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Watering Know-how


More orchids are killed by incorrect watering than by any other reason. There are two separate components to proper watering; when and how. The vast majority of orchids grown by hobby growers are naturally found on trees above the ground where the light is more plentiful. These plants (epiphytes) are adapted to having their roots exposed to light and air so in addition to water, orchid roots need air.



When do I water?
Orchids should be watered just as they begin to dry out. This rule applies to all orchids with slight variations depending on whether your plant has the ability to store water or not. Orchids such as cattleyas and oncidiums should be allowed to dry completely between waterings while orchids such as phalaenopsis and paphiopedilums that have no water storage organs should be watered before dryness occurs.

There's is no magic formula for how often to water. This is because your growing area is different from anyone else's. Temperature, humidity, air movement, potting mix (type and age), and light levels all play a role. There are several ways to determine when a potted orchid is almost dry: 1) the surface of the potting mix will appear dry when the potting mix is moss; 2) dry pots will feel lighter when lifted. After a few watering, you will be able to tell by the weight of the pot whether or not it is time to water again. If in doubt, wait a day. 3) clay pots feel dry; 4) a pencil or wooden skewer inserted into the potting mix will come out almost dry. If in doubt, a finger inserted into the potting mix is perhaps the best tool to determine the moisture content of the potting mix; it causes no harm to the plant. A bark mix dries out faster than a moss potting mix.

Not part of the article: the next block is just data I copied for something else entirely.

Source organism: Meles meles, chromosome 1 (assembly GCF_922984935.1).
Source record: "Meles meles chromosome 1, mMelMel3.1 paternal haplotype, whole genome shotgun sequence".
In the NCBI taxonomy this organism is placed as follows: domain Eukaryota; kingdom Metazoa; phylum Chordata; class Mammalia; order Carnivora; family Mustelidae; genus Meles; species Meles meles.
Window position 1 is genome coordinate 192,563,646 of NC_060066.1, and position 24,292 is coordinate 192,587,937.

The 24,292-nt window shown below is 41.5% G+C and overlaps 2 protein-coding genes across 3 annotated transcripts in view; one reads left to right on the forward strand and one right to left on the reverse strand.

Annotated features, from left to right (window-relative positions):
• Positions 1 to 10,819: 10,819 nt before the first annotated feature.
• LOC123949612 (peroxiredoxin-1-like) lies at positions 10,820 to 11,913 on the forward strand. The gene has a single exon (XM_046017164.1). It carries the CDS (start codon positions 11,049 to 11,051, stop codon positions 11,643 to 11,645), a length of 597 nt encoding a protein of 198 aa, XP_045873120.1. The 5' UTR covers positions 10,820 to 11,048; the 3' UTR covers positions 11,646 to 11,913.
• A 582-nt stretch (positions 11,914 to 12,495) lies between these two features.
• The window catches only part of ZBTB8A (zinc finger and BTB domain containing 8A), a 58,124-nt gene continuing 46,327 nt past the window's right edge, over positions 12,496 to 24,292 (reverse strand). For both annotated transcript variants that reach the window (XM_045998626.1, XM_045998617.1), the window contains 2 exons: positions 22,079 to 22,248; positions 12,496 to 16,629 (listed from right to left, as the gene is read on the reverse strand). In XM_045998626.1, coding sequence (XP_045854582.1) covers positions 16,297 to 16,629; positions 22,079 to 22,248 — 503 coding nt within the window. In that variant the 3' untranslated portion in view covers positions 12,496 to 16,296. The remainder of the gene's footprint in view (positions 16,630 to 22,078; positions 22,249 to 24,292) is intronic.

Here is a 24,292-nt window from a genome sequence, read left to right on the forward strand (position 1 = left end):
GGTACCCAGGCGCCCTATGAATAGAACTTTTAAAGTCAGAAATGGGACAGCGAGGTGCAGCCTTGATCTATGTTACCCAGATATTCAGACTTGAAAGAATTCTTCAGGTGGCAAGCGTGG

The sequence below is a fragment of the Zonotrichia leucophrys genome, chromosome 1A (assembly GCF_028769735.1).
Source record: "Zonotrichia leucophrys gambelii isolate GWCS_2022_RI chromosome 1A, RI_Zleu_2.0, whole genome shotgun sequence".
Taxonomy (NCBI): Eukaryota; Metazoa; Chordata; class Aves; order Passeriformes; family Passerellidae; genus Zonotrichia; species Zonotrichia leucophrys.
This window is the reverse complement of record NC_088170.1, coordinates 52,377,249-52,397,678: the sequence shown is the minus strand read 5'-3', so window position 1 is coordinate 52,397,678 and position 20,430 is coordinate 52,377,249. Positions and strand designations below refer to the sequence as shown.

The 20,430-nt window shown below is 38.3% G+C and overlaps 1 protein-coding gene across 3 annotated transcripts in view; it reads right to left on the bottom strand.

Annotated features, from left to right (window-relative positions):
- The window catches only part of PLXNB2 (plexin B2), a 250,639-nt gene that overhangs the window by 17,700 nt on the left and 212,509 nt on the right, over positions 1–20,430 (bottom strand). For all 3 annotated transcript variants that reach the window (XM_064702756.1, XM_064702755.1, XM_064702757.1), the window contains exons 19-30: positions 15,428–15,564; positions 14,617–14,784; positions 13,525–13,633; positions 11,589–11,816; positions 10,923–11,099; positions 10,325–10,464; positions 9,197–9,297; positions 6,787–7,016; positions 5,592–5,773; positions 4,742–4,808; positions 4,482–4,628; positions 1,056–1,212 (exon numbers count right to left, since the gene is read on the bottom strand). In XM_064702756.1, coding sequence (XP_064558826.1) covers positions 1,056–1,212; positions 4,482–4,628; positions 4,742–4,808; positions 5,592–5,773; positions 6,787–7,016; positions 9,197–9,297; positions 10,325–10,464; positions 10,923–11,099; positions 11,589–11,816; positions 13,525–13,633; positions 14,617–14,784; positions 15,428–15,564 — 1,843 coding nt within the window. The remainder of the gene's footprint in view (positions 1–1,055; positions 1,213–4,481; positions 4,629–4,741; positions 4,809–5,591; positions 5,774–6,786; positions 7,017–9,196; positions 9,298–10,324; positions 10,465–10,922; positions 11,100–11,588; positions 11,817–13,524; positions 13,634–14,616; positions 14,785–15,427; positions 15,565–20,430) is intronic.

It is best to water your plant in the morning to give the moisture on the leaves time to dry during the day. If any water remains in the crown (where the leaves join in the center) use a paper towel to blot the water to avoid crown rot.

You should water more frequently when the temperatures are warm and decrease watering when temperatures are cool. Keep in mind that temperatures close to the window on a windowsill will be colder or hotter than your general house temperature. Avoid having the plant in the direct line of the heat or air conditioning ducts.

How do I water?
When orchids are watered, they should be watered copiously. Place your plant into the sink and let the water run freely from the drainage holes for about a minute. Do not use salt-softened or distilled water. Allow the plant to drain completely. This is an opportunity to examine how the potting mix behaves. If you cannot pour water rapidly through the pot, the potting mix is too dense and you run the risk of starving the roots for air. If you see finely divided material that looks like coffee grounds in the water coming from the drainage holes, your potting mix is breaking down and it's time to repot into fresh mix.

Finally a couple of notes about mounted plants and plants grown in baskets without additional potting mix. Avoid dunking the plants in buckets of water. This practice very easily spreads diseases. Two short waterings a few minutes apart are much more effective than one long watering. Once water runs off the plant, the roots will have absorbed essentially all they can at that time and excess water simply runs off to the ground. Water your plants and then a few minutes later water them again, always beginning with the first plant you watered. This allows time for the roots of the last plant watered to finish absorbing water before you wet them again. Roots that are completely saturated will be a solid color while those that are not will appear mottled.

More information on watering orchids can be found here.